Technology has rapidly advanced in the past decade, an impossible feat without the use of large quantities of data. But businesses and consumers alike are now talking about who owns this data — and what it’s worth.
Companies collect your data daily when you use your smartphone, jump on a hotspot, connect to your car’s Bluetooth, operate your smart TV and more. Each new purchase becomes part of the Internet of Things, creating more opportunities to upload your life to the digital world. But who owns this mass of data?
Ownership comes down to who created the data and how, but these definitions have become crisscrossed. Gone are the days where printed articles offered credit to contributing authors.
In the digital age, data is a shapeshifting concept. Issues surrounding the collection, analysis and sales of data have left many people scratching their heads when conflicts and controversies arise.
The Facebook Scandal
One recent data controversy that has made headlines worldwide is Facebook’s dealings with a suspicious campaign consultancy firm. The social media site — which has more than 2.7 billion people using one or more of its products, including Facebook, Messenger, WhatsApp and Instagram — allegedly sold data that advertisers used to create a series of influential political ads.
A company called Cambridge Analytica, in conjunction with psychology professor Aleksandr Kogan, used a survey by Cambridge University to generate more than 50 million raw profiles of data. Only 270,000 users had consented to have their data collected, though all believed it was for academic use. Mark Zuckerberg, CEO of Facebook, claims the incident was not a data breach. But many argue Facebook violated privacy agreements.
Notre Dame Cathedral
Notre Dame Cathedral recently experienced a devastating fire that destroyed the landmark’s infamous spire. Many have called for the building’s restoration, including French President Emmanuel Macron. But is the project possible? With the use of 3D scanning, a technique that collects highly accurate data, it could be.
Andrew Tallon, a late art professor from Vassar College, was the first and last person to scan Notre Dame Cathedral digitally. Through the use of specialized lasers, he collected a billion data points of the building to within five millimeters of accuracy. These measurements are the only record of the cathedral from before its partial destruction and could prove invaluable to construction workers. But who owns this data — Notre Dame, Vassar or Tallon’s estate?
LinkedIn v. hiQ
Is it legal for a business to collect information posted on a publicly viewable website? One court case between LinkedIn and hiQ Labs — a company that scours data on LinkedIn to predict how likely employees are to quit their jobs — may determine the answer. The dispute began when LinkedIn claimed the company, which had been collecting data since 2012, was in violation of federal anti-hacking law.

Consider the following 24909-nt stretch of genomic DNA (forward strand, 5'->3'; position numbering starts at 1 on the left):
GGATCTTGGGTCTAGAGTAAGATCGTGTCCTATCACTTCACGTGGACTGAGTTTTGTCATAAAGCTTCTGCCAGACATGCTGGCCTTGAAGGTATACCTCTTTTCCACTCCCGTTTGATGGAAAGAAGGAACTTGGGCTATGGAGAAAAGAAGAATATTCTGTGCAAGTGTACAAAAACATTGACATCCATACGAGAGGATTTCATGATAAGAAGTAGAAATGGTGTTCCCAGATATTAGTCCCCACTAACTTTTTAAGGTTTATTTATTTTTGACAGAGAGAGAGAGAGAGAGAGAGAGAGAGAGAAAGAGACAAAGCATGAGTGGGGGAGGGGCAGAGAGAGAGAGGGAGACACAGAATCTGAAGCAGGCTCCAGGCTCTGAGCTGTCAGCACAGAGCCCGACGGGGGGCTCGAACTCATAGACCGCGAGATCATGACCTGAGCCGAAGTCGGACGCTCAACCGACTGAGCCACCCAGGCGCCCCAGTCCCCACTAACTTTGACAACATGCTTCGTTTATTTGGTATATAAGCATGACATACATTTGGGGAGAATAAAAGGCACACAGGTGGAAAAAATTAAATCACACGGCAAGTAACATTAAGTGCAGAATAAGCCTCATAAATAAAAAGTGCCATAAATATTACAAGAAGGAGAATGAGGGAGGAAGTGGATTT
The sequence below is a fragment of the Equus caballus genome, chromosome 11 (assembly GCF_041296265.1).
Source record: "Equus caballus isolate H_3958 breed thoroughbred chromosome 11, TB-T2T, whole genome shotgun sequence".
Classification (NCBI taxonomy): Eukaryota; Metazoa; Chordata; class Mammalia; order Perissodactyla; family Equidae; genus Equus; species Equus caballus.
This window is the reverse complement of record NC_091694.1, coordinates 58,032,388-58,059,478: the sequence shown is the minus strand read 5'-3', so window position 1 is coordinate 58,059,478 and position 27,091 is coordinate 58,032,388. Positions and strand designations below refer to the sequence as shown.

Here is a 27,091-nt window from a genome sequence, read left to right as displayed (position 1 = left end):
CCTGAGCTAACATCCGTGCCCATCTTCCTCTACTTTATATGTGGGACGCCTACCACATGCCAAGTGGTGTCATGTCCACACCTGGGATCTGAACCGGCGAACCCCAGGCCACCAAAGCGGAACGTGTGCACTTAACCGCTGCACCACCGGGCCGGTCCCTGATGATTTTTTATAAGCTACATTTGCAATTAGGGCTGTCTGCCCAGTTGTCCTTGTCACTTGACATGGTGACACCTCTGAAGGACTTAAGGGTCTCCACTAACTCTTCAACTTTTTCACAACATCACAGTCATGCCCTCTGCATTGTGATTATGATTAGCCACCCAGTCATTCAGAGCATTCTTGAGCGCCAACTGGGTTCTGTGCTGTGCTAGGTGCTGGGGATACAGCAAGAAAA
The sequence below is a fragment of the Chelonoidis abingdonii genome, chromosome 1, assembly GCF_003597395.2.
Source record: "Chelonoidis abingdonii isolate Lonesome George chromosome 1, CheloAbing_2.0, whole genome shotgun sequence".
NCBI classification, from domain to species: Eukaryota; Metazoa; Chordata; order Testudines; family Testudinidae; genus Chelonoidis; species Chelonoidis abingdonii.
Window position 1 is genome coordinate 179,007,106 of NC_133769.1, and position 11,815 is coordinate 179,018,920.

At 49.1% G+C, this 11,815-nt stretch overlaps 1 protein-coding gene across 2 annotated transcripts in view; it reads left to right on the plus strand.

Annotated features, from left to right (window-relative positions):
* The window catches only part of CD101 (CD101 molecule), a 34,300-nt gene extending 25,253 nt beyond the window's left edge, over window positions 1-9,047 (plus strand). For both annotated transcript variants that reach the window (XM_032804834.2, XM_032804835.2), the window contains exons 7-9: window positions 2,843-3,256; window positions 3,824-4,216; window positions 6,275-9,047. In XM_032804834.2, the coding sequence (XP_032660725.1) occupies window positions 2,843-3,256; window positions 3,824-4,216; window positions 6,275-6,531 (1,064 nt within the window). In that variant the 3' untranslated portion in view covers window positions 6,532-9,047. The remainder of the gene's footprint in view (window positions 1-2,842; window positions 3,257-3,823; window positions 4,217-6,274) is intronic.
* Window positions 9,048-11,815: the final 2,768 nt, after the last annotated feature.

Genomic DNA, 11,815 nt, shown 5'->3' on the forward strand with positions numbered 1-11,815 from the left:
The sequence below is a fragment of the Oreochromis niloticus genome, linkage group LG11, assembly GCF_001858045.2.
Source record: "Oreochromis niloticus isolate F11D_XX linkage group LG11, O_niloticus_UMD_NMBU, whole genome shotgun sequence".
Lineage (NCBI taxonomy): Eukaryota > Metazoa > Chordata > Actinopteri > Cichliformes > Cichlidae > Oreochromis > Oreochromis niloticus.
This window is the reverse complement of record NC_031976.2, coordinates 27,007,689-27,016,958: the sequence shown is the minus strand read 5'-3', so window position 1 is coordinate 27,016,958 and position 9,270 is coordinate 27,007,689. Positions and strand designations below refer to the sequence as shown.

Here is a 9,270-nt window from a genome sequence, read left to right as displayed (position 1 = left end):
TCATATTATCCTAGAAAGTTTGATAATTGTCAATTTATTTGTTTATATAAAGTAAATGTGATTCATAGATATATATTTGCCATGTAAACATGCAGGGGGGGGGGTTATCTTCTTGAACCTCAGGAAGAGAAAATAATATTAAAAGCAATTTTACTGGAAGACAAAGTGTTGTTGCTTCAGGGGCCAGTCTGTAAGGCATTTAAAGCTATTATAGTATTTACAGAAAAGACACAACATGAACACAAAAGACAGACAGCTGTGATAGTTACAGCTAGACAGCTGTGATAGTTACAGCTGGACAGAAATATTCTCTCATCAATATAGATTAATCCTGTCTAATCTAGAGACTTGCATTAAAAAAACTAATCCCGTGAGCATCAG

In June, hiQ filed suit against LinkedIn claiming the networking site was attempting to stifle competition. LinkedIn claims they have a right to control private property — user data. Without the use of LinkedIn’s data, hiQ may have to close its doors permanently. This dispute, once solved, is sure to influence the ongoing conversation of data ownership.
Digital Inheritance Laws
Who owns your data after you die? All the pictures you’ve taken, poems you’ve posted and videos you’ve shared — whom does it belong to when you’re no longer around? The reality is there are no rules. Technology has advanced faster than the legal guidelines governing it. In the meantime, complications are bound to arise.
Two parents in London who lost their 14-year-old daughter to suicide say they have tried to access her phone and Instagram account to find clues about her death, but they’ve been unable to obtain any data. Ian Russell, the girl’s father, believes the data on his daughter’s phone should become the parents’ property. But Britain has no laws on digital inheritance — data stored in smartphones, on social media accounts, etc. — making the situation a complicated one.
The cloud is a revolutionary phenomenon that has made it easy for consumers and businesses alike to create, share and store data including photos, videos, documents, spreadsheets, e-books and so much more. But when you upload data to the cloud, who owns it — you or the virtual caretaker?
Some say the company that provides the cloud storage owns data users entrust them with. But others argue the cloud is merely a transportation conduit, watching over the data until the originator returns to collect it. This ambiguity has left many businesses hesitant to jump to cloud-based computing. There is no international or federal standard for who owns data. Instead, ownership depends on individual contracts which vary from provider to provider.
The Challenges of Data Ownership in 2019
The discussion around data ownership is a tricky one. When we use digital devices, we share data as we interact. But no one knows for sure who owns this data. Is it the person who created the data, like a photo or video? Or is it the website where the user chose to share or store the content?
The idea of ownership goes a step further and asks the question: Does the owner of the data have a requirement to protect it? And if so, what does that protection entail?
These questions are all difficult to answer, and there’s no overnight solution. But as controversies similar to the ones above continue to arise, the rules surrounding the world of data will begin to take shape.